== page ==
Illustration of a marlin in the water

The Old Man and the Sea

by Ernest Hemingway

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Day 3 Summary

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As the sun rises, Santiago wishes the fish would surface, but he is still moving and strong. Perhaps he should put some pressure on the line so the fish will jump and fill his air sacks so he cannot go deep to die. Though he loves the fish as his brother, he vows to kill him. A small bird comes to visit. Then the fish jerks the old man to the bottom of the boat again; only because he is braced does the old man keep from losing the line. He is tired and sore, but he is still strong. Both man and fish are feeling the strain, and the rope has cut Santiago’s hand. It is only a surface wound, but he trails his hand in the water to stay the flow of blood. The fish has slowed his pace. Santiago stands to stretch and brace himself once again.

The old man knows he must eat the tuna to maintain his strength, though he does not like raw fish. He maneuvers to cut the fish into strips, though his left hand is cramped. He tells himself he must eat, and it is not as bad as he had feared. He knows he must eat it all to keep his strength, though his hand is still cramped. He hopes the sun and the tuna will give it the strength to uncurl on its own; if it does not, he will make it work to kill the great fish. He wishes again that the boy were here.

There is a slight change in the angle of the line, and the old man knows the fish is coming to the surface. If he does that, he knows he can kill it:

He came out unendingly and water poured from his sides. He was bright in the sun and his head and back were dark purple and in the sun the stripes on his side showed wide and a light lavender. His sword was as long as a baseball bat and tapered like a rapier and he rose full length from the water.

Santiago sees that the fish is two feet longer than his boat is, and he reminds himself he must not let the fish know he has the greater strength and power. The fish is a worthy opponent but he must never know it. Although he has seen other large fish and has caught two over a thousand pounds, this is the biggest he has ever seen or heard of—and he had never brought in a large one by himself. His hand is still cramped, but he is able to bring in some line, and now he waits and wishes the boy were here. Santiago promises to say Hail Marys and make a pilgrimage to the Virgin of Cobre if he catches the fish. Then he prays.

This is going to be a long ordeal, and Santiago knows he must catch another fish for sustenance. He hopes for another tuna because dolphin is not pleasant to eat raw. In the heat of the day the fish has slowed but is still moving steadily north and east. Santiago’s hand is no longer cramped, and he plans to show the boy he can still catch a great fish. He thinks of the great DiMaggio, playing even with a bone spur, and he is inspired. He hopes the sharks will not come.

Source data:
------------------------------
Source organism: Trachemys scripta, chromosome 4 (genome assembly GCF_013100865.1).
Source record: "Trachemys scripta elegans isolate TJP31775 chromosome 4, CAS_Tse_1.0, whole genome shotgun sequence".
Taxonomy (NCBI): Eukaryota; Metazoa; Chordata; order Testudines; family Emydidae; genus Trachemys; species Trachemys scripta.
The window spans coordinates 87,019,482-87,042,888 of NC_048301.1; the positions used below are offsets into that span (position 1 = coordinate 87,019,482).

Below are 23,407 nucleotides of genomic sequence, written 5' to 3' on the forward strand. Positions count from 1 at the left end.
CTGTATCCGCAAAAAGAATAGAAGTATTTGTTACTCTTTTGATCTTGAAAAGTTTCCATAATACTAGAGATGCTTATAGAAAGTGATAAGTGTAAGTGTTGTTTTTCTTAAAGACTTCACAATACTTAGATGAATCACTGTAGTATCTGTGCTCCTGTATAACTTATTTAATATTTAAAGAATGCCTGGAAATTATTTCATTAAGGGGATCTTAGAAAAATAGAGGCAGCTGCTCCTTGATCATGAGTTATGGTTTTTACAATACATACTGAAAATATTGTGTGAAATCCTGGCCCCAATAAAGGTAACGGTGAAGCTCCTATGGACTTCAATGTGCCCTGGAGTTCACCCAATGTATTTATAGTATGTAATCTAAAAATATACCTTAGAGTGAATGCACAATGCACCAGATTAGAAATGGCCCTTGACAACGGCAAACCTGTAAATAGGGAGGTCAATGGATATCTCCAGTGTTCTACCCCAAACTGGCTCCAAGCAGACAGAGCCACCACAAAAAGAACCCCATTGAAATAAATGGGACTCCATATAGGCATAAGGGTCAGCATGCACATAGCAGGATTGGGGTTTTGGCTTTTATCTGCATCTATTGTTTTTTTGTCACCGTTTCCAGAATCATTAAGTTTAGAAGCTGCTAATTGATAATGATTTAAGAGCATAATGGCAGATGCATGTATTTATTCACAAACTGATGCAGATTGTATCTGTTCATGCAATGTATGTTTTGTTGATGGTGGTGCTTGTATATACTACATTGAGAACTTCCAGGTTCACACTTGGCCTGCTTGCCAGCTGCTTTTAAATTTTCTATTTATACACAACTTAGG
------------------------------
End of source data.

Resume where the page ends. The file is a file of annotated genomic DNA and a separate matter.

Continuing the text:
As the sun goes down, Santiago recalls his great arm-wrestling match with the strongest man on the docks. It took from Sunday morning to Monday morning, and the advantage changed from one to the other through the ordeal. Santiago finally finished the match and was known as the Champion. His right hand was strong, though his left hand has always been a traitor to him.

The dolphin that took the small bait now jumps and thrashes, and Santiago gathers the rope until the fish is at the side of the boat. Santiago drags him in and rebaits the hook with another sardine. He lashes the oars as a drag behind the boat as he prepares for another night with the great marlin. Several hours later, the old man wishes he could lash the rope to the boat but knows he cannot afford to let the fish break the line. He tells himself he must sleep to keep his strength. First, he eats the unpleasant dolphin. In the dolphin are two flying fish, firm and edible. The weather is good, but only his right hand is strong. He curls himself into the bottom of the boat with his right hand on the line. He sleeps and again dreams of the lions.

He wakes as the fish jumps and the rope rushes through his hands. Santiago plans to make the fish pay for the line he is taking and the cuts on his hands. The fish should tire more quickly with more line to pull. Santiago wishes the boy were here to wet the coils of rope. The fish jumps again and again; then he begins to circle, and the hard work begins. The man eats one of the flying fish to maintain his strength. He is as ready as he can be for sunrise and what is ahead of him.

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